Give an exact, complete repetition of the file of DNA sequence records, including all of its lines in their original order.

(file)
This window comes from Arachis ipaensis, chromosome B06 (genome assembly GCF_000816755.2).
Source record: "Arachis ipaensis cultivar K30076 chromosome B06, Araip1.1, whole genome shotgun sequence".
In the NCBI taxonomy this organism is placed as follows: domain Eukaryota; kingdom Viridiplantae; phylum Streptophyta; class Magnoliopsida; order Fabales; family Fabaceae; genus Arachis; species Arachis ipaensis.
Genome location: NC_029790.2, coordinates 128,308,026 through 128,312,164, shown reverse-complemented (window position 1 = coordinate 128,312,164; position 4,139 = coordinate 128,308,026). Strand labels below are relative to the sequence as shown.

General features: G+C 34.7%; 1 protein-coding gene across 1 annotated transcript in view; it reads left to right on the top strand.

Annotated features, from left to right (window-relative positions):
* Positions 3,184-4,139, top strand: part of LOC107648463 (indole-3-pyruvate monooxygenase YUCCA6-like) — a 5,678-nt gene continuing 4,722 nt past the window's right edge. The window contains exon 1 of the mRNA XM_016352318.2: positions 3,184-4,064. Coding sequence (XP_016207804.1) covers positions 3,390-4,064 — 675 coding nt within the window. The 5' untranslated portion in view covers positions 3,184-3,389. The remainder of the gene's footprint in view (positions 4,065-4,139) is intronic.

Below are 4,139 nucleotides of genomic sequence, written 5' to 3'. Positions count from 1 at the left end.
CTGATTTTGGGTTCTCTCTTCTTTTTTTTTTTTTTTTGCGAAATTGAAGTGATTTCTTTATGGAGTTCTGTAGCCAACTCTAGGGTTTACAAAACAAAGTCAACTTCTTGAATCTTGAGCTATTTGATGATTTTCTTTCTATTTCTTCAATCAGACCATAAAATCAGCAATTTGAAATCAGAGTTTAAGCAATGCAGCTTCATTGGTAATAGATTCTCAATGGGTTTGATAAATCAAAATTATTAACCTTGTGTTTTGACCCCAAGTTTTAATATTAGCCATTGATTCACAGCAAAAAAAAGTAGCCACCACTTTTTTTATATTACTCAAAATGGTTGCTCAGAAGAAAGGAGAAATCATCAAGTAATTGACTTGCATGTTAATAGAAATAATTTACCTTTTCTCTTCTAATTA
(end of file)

This window comes from Arachis ipaensis, chromosome B06 (genome assembly GCF_000816755.2).
Source record: "Arachis ipaensis cultivar K30076 chromosome B06, Araip1.1, whole genome shotgun sequence".
In the NCBI taxonomy this organism is placed as follows: domain Eukaryota; kingdom Viridiplantae; phylum Streptophyta; class Magnoliopsida; order Fabales; family Fabaceae; genus Arachis; species Arachis ipaensis.
Genome location: NC_029790.2, coordinates 128,308,026 through 128,312,164, shown reverse-complemented (window position 1 = coordinate 128,312,164; position 4,139 = coordinate 128,308,026). Strand labels below are relative to the sequence as shown.

General features: G+C 34.7%; 1 protein-coding gene across 1 annotated transcript in view; it reads left to right on the top strand.

Annotated features, from left to right (window-relative positions):
* Positions 3,184-4,139, top strand: part of LOC107648463 (indole-3-pyruvate monooxygenase YUCCA6-like) — a 5,678-nt gene continuing 4,722 nt past the window's right edge. The window contains exon 1 of the mRNA XM_016352318.2: positions 3,184-4,064. Coding sequence (XP_016207804.1) covers positions 3,390-4,064 — 675 coding nt within the window. The 5' untranslated portion in view covers positions 3,184-3,389. The remainder of the gene's footprint in view (positions 4,065-4,139) is intronic.

Below are 4,139 nucleotides of genomic sequence, written 5' to 3'. Positions count from 1 at the left end.
CTGATTTTGGGTTCTCTCTTCTTTTTTTTTTTTTTTTGCGAAATTGAAGTGATTTCTTTATGGAGTTCTGTAGCCAACTCTAGGGTTTACAAAACAAAGTCAACTTCTTGAATCTTGAGCTATTTGATGATTTTCTTTCTATTTCTTCAATCAGACCATAAAATCAGCAATTTGAAATCAGAGTTTAAGCAATGCAGCTTCATTGGTAATAGATTCTCAATGGGTTTGATAAATCAAAATTATTAACCTTGTGTTTTGACCCCAAGTTTTAATATTAGCCATTGATTCACAGCAAAAAAAAGTAGCCACCACTTTTTTTATATTACTCAAAATGGTTGCTCAGAAGAAAGGAGAAATCATCAAGTAATTGACTTGCATGTTAATAGAAATAATTTACCTTTTCTCTTCTAATTA